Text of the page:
In a country built by immigrants, numbers represent the strength and ability to move forward both culturally and economically. Such is the case for Latinos, a growing force in the United States currently representing 18 percent of the overall population — a number expected to grow to 30 percent by 2060.

The economic impact Latinos have in the country as a group is growing at a steady rate, and according to Nielsen, a global information measurement firm, Latinos are “the most influential segment since the baby boomers,” representing a $1.5 trillion consumer market.

The economic impact extends beyond the Latino consumer to the Latino entrepreneur. The State of Latino Entrepreneurship 2015 Report, created by the Stanford Latino Entrepreneurship Initiative (SLEI), highlighted data that reveal the economic impact that Latino-owned businesses (LOBs) have on the U.S. economy.

Housed within Stanford University’s Graduate School of Business, the Stanford Latino Entrepreneurship Initiative is a unique research collaboration between Stanford University and the Latino Business Action Network (LBAN), a 501(c)3 not-for-profit organization located in Palo Alto, California. This report also debunked several myths regarding the markets and industries in which LOBs are found.

Latinos are significantly impacting the growth in number of small businesses in the United States. The State of Latino Entrepreneurship 2015 report revealed that between 2007 and 2012, the number of LOBs grew by 46.9 percent compared to just 0.7 percent for non-Latino owned businesses, an extraordinary level of entrepreneurship that suggests Latinos play a substantial role in local job creation and economic development.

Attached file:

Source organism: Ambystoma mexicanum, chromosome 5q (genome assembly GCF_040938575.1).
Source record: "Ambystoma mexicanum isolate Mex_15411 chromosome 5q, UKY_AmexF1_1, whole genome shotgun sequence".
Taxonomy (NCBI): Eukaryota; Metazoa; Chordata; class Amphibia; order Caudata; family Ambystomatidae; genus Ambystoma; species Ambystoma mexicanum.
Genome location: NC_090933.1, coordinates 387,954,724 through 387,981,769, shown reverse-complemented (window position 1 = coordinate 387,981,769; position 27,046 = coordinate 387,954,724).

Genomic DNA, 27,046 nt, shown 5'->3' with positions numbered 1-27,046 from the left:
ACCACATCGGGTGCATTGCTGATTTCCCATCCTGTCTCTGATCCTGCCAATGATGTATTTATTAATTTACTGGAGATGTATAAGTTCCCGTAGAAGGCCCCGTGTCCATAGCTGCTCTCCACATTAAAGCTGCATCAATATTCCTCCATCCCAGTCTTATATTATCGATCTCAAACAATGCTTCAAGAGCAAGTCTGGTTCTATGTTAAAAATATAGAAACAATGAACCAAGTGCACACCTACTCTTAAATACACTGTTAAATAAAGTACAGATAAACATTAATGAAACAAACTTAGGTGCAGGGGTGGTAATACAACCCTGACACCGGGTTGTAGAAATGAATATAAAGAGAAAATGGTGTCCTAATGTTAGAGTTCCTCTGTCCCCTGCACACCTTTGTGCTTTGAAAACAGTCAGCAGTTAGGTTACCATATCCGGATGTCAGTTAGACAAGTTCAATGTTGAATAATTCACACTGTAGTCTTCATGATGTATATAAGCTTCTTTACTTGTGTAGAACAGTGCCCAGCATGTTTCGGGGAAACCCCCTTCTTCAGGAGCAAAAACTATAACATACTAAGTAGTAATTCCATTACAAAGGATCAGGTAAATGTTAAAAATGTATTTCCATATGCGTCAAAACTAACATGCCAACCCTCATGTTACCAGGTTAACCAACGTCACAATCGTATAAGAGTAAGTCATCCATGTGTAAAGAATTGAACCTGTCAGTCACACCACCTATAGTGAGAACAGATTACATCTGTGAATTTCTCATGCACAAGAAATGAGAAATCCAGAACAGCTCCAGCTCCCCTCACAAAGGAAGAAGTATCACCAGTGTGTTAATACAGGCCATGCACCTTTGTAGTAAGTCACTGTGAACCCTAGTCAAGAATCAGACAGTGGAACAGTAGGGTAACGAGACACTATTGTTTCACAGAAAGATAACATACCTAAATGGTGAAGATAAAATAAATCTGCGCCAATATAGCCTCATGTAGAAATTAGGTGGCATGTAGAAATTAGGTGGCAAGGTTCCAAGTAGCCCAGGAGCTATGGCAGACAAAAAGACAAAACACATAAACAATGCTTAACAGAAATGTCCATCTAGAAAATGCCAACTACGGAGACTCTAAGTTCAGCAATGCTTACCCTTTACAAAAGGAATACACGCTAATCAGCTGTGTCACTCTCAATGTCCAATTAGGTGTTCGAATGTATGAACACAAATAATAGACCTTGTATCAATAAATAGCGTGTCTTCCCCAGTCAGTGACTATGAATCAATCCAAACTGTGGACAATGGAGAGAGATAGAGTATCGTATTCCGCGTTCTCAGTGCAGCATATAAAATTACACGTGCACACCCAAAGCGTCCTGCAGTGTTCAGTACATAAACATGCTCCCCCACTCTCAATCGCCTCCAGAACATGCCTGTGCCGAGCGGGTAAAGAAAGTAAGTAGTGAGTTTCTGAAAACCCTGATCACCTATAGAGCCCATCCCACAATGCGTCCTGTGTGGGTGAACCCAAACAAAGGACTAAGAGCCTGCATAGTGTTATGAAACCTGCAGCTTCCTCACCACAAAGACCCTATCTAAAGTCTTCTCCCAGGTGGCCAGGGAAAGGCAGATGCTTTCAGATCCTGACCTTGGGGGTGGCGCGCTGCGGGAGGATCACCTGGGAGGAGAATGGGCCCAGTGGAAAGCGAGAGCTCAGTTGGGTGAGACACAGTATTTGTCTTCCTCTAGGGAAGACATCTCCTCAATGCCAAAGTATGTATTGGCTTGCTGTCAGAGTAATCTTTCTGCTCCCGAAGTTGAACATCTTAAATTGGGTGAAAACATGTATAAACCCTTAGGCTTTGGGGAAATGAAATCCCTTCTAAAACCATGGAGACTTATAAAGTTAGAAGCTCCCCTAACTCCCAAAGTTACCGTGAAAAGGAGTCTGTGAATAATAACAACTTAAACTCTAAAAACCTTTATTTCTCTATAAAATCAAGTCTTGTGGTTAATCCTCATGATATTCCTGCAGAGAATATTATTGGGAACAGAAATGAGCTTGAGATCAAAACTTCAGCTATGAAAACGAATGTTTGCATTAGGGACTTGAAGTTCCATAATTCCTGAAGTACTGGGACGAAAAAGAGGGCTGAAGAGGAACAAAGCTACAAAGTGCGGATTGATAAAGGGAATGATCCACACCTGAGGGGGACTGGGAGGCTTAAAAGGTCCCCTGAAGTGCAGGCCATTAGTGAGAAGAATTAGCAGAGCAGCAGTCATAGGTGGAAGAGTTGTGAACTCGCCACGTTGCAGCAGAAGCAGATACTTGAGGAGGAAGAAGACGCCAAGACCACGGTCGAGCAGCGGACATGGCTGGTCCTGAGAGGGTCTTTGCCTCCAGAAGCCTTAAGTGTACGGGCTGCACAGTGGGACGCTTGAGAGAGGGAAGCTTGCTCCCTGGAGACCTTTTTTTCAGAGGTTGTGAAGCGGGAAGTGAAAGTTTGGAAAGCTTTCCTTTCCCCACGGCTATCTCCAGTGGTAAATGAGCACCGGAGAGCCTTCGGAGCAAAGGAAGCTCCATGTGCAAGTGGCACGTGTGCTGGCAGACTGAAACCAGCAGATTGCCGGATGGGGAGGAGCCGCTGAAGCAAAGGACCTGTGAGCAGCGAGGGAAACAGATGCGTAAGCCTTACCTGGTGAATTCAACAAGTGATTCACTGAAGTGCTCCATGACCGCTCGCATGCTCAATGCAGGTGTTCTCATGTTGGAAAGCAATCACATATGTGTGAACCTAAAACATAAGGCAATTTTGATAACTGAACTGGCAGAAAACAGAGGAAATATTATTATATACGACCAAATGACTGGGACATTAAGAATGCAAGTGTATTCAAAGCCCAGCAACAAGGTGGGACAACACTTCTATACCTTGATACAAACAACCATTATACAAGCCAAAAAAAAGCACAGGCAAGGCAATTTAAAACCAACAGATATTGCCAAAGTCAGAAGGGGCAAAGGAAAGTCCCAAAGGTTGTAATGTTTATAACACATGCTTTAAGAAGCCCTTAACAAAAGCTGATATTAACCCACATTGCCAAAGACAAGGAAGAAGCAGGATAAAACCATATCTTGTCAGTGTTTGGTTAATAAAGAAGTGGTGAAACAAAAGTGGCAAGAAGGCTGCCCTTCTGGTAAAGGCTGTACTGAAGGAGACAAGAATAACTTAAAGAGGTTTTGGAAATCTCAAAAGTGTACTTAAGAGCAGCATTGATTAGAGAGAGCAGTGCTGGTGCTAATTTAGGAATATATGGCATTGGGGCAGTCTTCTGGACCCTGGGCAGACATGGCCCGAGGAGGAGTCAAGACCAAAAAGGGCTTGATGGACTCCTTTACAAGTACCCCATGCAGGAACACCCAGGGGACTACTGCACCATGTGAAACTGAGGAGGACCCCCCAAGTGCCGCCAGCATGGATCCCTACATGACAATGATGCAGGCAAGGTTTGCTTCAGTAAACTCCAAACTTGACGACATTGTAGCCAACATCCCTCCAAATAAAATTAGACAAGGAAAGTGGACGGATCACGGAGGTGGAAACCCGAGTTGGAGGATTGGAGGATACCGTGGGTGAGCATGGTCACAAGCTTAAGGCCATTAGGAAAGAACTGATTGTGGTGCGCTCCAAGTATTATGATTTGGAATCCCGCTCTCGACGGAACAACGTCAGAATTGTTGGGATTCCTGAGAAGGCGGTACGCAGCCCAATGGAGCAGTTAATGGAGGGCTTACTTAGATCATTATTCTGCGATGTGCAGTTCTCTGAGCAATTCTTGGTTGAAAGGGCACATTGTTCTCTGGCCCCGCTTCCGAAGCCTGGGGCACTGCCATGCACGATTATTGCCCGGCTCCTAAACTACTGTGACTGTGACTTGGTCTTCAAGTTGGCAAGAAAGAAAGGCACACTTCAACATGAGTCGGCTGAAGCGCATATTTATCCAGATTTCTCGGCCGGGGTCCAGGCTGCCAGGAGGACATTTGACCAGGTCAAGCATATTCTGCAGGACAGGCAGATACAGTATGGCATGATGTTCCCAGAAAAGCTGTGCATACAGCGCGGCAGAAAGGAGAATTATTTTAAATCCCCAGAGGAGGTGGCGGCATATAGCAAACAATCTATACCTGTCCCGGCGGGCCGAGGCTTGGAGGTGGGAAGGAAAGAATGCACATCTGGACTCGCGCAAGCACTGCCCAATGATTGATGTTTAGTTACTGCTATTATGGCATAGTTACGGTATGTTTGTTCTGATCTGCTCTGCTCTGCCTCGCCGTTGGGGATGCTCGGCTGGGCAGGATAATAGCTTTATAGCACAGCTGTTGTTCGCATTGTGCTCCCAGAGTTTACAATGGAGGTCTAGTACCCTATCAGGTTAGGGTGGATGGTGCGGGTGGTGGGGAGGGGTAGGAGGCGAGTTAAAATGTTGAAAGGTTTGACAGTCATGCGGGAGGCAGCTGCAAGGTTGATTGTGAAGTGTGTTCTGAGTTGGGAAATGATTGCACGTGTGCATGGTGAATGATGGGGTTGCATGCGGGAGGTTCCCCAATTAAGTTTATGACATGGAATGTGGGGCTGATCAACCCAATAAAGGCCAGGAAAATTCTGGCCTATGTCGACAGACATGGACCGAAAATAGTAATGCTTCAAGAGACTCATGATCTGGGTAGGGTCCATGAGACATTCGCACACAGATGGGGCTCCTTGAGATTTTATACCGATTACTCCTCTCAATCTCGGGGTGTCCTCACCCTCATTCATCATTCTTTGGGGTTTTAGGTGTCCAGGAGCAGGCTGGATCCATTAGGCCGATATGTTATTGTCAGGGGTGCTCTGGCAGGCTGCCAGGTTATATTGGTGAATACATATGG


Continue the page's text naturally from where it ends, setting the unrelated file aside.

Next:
People become business owners for all sorts of reasons and with a variety of goals for their businesses. Not all firms are owned by people whose primary goal is to grow their business. Some are owned by people who simply want to build wealth to pass down to their children, while others are owned by people inspired by ideas. These differences in mindset could stop a company from scaling. Our data shows that this is not the case for Latino firm owners: Latino owners of all firms, regardless of scale, report similar reasoning for becoming entrepreneurs and similarly high expectations for their firm’s future growth. Owners of scaled and unscaled firms are just as likely to have started their firm because they had a business idea, aspired to be an entrepreneur, wanted higher income, or wanted to leave a legacy for their children, among other things. They are also just as likely to expect their company to grow in revenue and employee count over the next one, five, and ten years. In fact, the owners that have yet to substantially grow their employee count are more than twice as likely to expect their firm to do so in the future than the firms that already grew their company size. These data points reveal that a lack of scaling does not mean that it is not in the business strategy for Latino firms. The remainder of this section looks at two other aspects of business strategy that may relate to whether a Latino firm is or is not scaled: sources of capital and the business network. SCALED LATINO FIRMS USE MORE CAPITAL SOURCES AND DIFFERENT TYPES OF CAPITAL The number of capital sources used by Latino firms differs by whether a firm is or is not scaled. In general, we find that over 50 percent of scaled firms – regardless of the measure of scale – use two or more sources of capital, compared to 50 percent or less among unscaled firms. This is the case for firms at the startup stage and at the growth-stage. This is an important finding in that our 2015 report revealed that close to 30 percent of Latino owners did not think they needed more funds in order to grow their business. Here, we find a positive correlation between funding and scale. Meanwhile, scaled Latino firms using more sources than average suggests that using more capital sources is related to firm growth. Scaled firms also differ in the types of capital utilized. A key substantive finding is that scaled firms use more external sources of capital to grow than unscaled firms. Specifically, scaled firms are more likely to report using government and/ or bank loans to grow. Other than this, the patterns of difference across the three types of scaled firms are unclear. The differences in use of hard money to grow are large but also quite variable across the comparison groups. The differences in venture capital and angel investor use, on the other hand, consistently suggest that scaled firms use these sources more often but the size of the difference is small.